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20 Awesome Movie Openings

 

20. "Choose Life!"

The Movie: Trainspotting (1996)

The Opener: The film that set the sagging British film industry alight doesn’t just get off to a running start, but a running, shop-lifting, smack-shooting eruption: a rush of young, beautiful, heroin-soaked British talent set to Iggy Pop’s pounding 'Lust For Life' and that searingly nihilist voice-over.


19. Jacking In...

The Movie: The Matrix (1999)

The Opener: The burbling green-screen electronics and back-alley noir intrigue, but it’s Trinity’s graceful time-and-gravity-defying kick to the chops that makes us sit up and really pay attention...

"Holy gods, how did she do that? In leather? And, more to the point, will she do it again?" Masses of action freaks, computer geeks and moody metalheads are instantly hooked. Shame about the sequels.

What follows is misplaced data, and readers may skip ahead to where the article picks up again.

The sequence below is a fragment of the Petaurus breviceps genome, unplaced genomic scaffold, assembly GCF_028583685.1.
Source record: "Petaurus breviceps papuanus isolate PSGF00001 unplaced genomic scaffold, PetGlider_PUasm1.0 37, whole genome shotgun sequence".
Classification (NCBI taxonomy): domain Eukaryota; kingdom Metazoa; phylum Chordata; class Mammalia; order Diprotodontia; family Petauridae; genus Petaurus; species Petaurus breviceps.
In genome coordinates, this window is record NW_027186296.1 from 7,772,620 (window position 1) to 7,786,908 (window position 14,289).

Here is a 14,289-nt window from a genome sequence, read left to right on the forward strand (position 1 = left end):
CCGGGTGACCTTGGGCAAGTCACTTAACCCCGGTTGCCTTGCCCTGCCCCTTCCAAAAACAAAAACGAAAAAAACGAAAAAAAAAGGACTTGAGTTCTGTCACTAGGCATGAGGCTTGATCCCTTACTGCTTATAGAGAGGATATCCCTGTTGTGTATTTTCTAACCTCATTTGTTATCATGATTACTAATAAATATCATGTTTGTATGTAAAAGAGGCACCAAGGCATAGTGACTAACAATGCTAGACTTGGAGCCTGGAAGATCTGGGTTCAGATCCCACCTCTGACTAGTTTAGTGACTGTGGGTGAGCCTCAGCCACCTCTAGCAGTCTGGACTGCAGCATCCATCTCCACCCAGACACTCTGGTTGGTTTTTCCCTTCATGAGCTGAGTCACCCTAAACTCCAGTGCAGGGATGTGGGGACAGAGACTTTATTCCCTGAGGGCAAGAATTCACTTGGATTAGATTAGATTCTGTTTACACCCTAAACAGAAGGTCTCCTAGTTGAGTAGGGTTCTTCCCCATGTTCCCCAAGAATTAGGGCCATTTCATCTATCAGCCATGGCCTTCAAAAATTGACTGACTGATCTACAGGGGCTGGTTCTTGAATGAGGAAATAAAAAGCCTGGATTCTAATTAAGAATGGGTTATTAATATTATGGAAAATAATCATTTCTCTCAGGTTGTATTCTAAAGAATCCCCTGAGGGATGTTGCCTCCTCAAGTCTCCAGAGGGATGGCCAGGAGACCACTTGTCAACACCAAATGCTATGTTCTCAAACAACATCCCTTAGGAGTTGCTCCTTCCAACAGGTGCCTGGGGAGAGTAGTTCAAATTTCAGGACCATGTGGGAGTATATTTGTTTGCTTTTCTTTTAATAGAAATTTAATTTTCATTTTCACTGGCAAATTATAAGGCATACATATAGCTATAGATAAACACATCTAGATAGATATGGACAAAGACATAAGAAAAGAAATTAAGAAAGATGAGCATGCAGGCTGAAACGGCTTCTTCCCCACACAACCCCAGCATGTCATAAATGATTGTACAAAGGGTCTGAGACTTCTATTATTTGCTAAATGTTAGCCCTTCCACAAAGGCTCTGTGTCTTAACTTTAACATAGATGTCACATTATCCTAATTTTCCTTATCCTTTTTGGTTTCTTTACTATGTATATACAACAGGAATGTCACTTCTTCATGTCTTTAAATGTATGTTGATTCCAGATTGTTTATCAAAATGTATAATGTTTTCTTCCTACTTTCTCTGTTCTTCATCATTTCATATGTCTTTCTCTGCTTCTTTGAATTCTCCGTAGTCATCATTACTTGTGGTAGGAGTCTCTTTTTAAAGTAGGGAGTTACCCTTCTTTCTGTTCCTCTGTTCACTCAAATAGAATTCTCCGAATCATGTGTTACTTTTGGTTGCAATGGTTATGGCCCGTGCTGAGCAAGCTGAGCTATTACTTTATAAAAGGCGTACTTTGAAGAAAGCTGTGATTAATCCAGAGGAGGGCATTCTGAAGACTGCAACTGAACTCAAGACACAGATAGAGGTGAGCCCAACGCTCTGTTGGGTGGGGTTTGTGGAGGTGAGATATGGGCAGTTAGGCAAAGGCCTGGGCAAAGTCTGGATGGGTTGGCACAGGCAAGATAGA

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18. Dead Before You Know It

The Movie: The Sixth Sense (1999)

The Opener: Wait! What’s Bruce Willis doing opposite a gruesomely emaciated Donnie Wahlberg? He acting! Which, as much as the Hitchockian sense of anxiety (furrowed brows, economical but intelligent camerawork, a screaming pretty lady) is what’s so unusual about the blistering home-invasion opener to M. Night Shyamalan’s twisty chiller.


17. New York I Love You

The Movie: Manhattan (1979)

The Opener: A swaggering, witty and outrageous love-letter voiceover from Woody Allen to the city he idolises ("Behind his black-rimmed glasses was the coiled sexual power of a jungle cat...")